*Here's a funny thing. In the Catholic Herald (6/4/04), on page 2 ('A Note about our Advertisements') editor Luke Coppen 'commended' to his readers 'the advert on page seven UK Life League'. Why he should do such a thing is a mystery; was it just because full page adverts are expensive? Well, readers who turned to page 7 saw not an advert for the UKLL at all, but one for Pro-Life Care. An embarassing slip by Coppen not realising that the UKLL wanted to milk his readers for money they might hesistate to give to them if they knew who they really were.


Abortion statistics


From CFNews:
The number of conceptions to girls aged under 15, 15 and 16, by Government Office Region (GOR), 2007 (Provisional}

Region   :   Conceptions   :   Abortions   :        Births
England and Wales 2,278 1,481 797
North East 163 105 58
North West 321 210 111
Yorkshire and the Humber 276 174 102
East Midlands 181 117 64
West Midlands 236 153 59
London 327 223 104
South East 277 191 86
South West 189 115 74
Wales 124 68 56

Age 15

England and Wales 5,918 3,552 2,366
North East 368 201 167
North West 877 526 351
Yorkshire and the Humber 692 400 292
East Midlands 473 260 213
West Midlands 727 435 292
East 466 275 191
London 745 522 223
South East 747 467 280
South West 466 279 187
Wales 357 187 170

Age 16

England and Wales 13,554 6,858 6,696
North East 814 341 473
North West 2,043 1,027 1,016
Yorkshire and the Humber 1,509 694 815
East Midlands 1,101 512 589
West Midlands 1,609 770 839
East 1,164 602 562
London 1,803 1,158 645
South East 1,607 843 764
South West 1,126 578 548
Wales 778 333 445

[Parliamentary written answers]


"Catholic mom of 10" is back!

She's got a new blog, and we wish her all the best!

Jackie is just in time to report on the appalling 'celebration of Mohamed's birthday' in a Catholic university chapel on her doorstep in Birmingham.

See what happens when you stop blogging, Jackie?



Another attack on marriage


From Christian Concern for our Nation: Potential Cohabitation Law Reform: An Attack on Marriage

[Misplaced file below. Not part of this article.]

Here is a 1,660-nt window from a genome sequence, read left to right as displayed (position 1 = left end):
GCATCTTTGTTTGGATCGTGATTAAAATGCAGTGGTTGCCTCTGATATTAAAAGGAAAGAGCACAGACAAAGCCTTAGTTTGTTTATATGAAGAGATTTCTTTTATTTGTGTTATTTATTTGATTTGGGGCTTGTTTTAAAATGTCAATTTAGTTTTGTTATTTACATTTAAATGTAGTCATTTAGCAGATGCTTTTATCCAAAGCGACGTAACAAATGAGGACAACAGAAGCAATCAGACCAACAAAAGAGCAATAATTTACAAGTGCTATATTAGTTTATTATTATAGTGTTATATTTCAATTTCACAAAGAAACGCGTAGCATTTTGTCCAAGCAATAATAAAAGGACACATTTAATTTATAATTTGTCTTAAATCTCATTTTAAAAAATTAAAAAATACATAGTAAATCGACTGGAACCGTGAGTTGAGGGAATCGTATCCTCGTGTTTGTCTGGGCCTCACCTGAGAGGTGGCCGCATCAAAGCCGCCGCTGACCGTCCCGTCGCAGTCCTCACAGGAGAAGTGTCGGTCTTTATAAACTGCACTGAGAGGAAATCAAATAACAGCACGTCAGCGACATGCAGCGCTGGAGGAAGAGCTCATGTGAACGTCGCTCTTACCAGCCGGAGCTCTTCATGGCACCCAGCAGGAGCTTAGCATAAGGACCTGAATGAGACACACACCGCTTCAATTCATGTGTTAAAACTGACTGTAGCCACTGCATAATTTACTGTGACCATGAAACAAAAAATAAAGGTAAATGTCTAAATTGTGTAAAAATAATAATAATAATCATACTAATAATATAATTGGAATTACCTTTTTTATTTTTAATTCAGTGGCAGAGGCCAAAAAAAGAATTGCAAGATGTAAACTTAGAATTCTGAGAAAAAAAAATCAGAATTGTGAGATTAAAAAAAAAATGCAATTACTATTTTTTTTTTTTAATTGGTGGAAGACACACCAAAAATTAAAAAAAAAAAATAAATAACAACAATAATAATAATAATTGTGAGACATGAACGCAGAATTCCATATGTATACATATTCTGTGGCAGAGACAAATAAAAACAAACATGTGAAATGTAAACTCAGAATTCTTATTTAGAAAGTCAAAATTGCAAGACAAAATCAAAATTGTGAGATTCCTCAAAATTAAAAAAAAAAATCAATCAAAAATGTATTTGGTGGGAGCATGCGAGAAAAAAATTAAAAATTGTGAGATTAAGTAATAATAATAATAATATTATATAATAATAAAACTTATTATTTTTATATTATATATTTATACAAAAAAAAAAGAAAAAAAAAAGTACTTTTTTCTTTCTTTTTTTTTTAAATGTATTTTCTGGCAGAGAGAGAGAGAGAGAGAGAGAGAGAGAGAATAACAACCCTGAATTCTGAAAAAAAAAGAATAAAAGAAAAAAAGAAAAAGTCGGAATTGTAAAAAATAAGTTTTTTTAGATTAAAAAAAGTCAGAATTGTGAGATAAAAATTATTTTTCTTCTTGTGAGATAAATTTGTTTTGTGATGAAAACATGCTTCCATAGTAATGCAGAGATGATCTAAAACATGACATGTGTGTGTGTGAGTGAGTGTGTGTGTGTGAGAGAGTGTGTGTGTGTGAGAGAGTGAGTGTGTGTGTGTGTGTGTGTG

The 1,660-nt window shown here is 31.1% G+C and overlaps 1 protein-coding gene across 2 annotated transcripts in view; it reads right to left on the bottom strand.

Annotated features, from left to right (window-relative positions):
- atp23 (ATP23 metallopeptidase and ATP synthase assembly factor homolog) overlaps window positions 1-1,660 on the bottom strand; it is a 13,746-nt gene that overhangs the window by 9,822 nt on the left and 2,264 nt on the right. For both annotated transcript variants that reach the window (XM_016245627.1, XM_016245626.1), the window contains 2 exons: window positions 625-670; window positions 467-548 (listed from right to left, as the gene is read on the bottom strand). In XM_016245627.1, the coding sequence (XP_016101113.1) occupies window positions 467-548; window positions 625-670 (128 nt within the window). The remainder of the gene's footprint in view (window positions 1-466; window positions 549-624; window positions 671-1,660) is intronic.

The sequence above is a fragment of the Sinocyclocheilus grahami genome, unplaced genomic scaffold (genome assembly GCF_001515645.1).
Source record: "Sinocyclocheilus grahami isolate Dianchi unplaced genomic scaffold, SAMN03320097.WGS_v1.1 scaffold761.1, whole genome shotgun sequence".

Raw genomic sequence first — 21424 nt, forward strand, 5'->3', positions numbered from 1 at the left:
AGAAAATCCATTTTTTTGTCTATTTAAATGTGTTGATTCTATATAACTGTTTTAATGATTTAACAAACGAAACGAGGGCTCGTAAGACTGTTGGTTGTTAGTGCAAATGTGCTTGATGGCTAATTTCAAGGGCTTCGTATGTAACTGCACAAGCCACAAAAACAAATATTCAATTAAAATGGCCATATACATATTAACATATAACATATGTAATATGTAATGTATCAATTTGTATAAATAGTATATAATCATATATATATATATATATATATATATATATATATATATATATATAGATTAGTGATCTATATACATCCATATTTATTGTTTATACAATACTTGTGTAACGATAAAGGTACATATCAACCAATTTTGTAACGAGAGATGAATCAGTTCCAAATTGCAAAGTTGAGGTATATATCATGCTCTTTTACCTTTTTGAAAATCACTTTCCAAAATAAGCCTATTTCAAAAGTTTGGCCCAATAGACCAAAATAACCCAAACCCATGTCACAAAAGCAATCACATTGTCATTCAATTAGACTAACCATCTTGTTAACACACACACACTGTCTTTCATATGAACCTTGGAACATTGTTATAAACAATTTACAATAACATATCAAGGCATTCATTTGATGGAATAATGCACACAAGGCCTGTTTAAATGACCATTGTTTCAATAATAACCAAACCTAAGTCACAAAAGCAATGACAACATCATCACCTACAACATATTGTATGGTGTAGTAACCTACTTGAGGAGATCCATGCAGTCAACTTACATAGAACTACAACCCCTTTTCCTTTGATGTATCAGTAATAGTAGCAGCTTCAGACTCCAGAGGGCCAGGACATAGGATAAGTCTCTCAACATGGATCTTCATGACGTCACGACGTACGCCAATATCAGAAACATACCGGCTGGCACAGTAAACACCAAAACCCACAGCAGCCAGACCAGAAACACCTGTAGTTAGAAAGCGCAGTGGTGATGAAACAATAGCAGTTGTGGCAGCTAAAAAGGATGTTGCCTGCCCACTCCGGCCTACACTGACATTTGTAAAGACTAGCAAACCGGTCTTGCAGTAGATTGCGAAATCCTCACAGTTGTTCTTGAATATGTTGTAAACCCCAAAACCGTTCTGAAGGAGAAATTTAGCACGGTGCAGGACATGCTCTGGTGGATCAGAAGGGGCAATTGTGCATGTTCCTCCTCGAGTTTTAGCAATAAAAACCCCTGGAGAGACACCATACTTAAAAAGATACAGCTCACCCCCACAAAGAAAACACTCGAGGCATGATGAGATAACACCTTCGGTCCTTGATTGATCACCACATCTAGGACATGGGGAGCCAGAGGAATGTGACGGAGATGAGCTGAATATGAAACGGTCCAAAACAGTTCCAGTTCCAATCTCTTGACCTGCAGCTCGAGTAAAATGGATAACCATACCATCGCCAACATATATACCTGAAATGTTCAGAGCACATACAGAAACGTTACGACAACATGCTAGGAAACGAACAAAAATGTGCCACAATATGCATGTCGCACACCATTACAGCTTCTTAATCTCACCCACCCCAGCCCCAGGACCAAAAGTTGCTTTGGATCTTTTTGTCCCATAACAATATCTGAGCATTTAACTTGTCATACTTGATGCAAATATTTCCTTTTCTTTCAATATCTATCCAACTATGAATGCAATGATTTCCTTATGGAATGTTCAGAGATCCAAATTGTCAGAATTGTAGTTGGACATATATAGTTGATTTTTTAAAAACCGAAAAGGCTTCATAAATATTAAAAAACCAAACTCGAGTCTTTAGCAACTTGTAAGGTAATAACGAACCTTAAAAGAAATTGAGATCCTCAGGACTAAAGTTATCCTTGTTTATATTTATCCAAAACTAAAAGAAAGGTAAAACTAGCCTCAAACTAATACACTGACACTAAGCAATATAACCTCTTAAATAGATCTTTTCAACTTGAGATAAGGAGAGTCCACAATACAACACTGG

There is a second reading of Lord Lester’s Private Member’s Bill on cohabitation on Friday 13th of March in the House of Lords. The proposals in the Bill would allow the court to make the same type of financial orders as on divorce where a couple (of the same or opposite sex who are not married or in a civil partnership) have been living together for two years or more, or have a child together. The practical effect of the change would be to remove the distinction between marriage and cohabiting relationships on relationship breakdown.

The Parliamentary page including the text of the Cohabitation Bill can be found here.

This is a Private Member’s Bill, not a Government one. However, in the past Lord
Lester produced a Private Members Bill which was a forerunner to the Government’s own Civil Partnership Act 2004, so we need to seriously take account of the potential influence this Bill may have to undermine marriage. Private Member’s Bills can on infrequent occasions become law.

The background to this Bill is a Law Commission report published in July 2007 on
the financial consequences of cohabitation, which recommended a change in the
law to introduce a limited regime of financial “compensation” for former
cohabitees on relationship breakdown. Details of the Law Commission report and
executive summary can be found here.

In March 2008, the Government interim response to the Law Commission report was to take no further action and await the outcome of research, as shown here. Ministers were reported to want to consider the cost implications.

Lord Lester’s Bill is much more wide ranging than the Law Commission recommendations. It will introduce a new law similar to our current divorce law for all cohabiting couples. It will apply to any cohabiting couple who has lived together for two years or has had a child even if they do not live together. The two years do not even have to be fully continuous and can compromise several separate periods as long as the gaps do not add up to more than six months.

Although the basis upon which orders under the proposed new law are made will be
at variance from current divorce law (for example, there will be a presumption
that the couple will be financially self-supporting with maintenance claims
generally limited to a period of 3 years, and claims will be limited to
“reasonable needs”), the effect in practice will be to remove the distinction
between marriage and cohabiting relationships on relationship breakdown.
However, there is provision for couples to “opt-out” of the obligations the new
law would impose, by entering into a written agreement after the receipt of
independent legal advice by each party.

Response At first blush, the proposals in this Bill may seem attractive in that
they will encourage parties to take responsibility for the consequences of
informal relationships. However the inherent instability of cohabiting
relationships, which are commitment vulnerable, is of great concern because of
the impact of family breakdown, in particular on the children. Statistics show
that only 35 per cent of children born into cohabiting unions will live with
both parents throughout their childhood (to their 16th birthday), compared with
70 per cent of children born within marriage. Millennium Cohort Study data on
15,000 mothers shows that during the first three years of a child’s life, the
risk of family breakdown faced by those who describe themselves as
‘cohabiting’, is 3.5 times greater than that faced by married parents. The
impact on children of family breakdown is of course well-documented. Any legal